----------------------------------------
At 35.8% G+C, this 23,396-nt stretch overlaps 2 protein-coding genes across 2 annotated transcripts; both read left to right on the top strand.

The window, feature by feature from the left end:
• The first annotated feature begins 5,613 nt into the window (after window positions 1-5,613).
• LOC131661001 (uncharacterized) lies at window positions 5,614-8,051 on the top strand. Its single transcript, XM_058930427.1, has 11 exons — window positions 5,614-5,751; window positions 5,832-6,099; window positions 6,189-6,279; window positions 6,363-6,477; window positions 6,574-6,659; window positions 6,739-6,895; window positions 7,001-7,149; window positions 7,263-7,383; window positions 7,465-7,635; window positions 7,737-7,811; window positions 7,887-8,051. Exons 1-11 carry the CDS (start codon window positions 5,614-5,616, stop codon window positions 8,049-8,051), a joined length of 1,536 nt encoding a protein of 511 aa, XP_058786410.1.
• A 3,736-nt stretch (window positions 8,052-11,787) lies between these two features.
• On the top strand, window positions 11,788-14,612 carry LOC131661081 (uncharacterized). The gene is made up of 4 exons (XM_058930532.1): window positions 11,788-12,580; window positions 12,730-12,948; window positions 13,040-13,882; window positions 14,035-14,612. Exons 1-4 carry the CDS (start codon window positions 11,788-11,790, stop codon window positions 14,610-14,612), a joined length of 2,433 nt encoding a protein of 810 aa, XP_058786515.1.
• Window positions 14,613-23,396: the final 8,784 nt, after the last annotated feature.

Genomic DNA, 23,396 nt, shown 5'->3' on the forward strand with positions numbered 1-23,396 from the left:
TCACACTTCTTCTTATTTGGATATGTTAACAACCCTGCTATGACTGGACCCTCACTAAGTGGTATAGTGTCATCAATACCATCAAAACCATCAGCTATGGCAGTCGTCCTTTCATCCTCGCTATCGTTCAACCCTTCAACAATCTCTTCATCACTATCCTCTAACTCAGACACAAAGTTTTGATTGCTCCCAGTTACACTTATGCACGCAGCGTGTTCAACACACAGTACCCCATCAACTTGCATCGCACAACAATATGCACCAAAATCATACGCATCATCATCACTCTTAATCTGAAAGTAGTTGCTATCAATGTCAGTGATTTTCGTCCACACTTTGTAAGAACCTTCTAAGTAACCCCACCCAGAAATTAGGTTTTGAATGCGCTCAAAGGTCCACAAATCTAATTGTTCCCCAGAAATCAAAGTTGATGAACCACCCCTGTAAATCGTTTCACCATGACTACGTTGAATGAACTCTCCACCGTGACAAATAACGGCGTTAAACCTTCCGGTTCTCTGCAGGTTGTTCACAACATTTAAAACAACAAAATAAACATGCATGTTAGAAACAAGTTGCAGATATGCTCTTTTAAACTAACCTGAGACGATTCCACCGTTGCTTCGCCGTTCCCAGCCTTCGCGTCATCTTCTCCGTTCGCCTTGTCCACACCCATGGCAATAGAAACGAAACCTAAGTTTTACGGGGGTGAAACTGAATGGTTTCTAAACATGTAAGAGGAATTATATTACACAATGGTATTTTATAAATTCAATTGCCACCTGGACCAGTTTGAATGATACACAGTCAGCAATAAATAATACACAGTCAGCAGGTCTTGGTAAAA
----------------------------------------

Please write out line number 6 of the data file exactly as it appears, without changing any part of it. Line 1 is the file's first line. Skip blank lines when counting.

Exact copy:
• On the top strand, window positions 11,788-14,612 carry LOC131661081 (uncharacterized). The gene is made up of 4 exons (XM_058930532.1): window positions 11,788-12,580; window positions 12,730-12,948; window positions 13,040-13,882; window positions 14,035-14,612. Exons 1-4 carry the CDS (start codon window positions 11,788-11,790, stop codon window positions 14,610-14,612), a joined length of 2,433 nt encoding a protein of 810 aa, XP_058786515.1.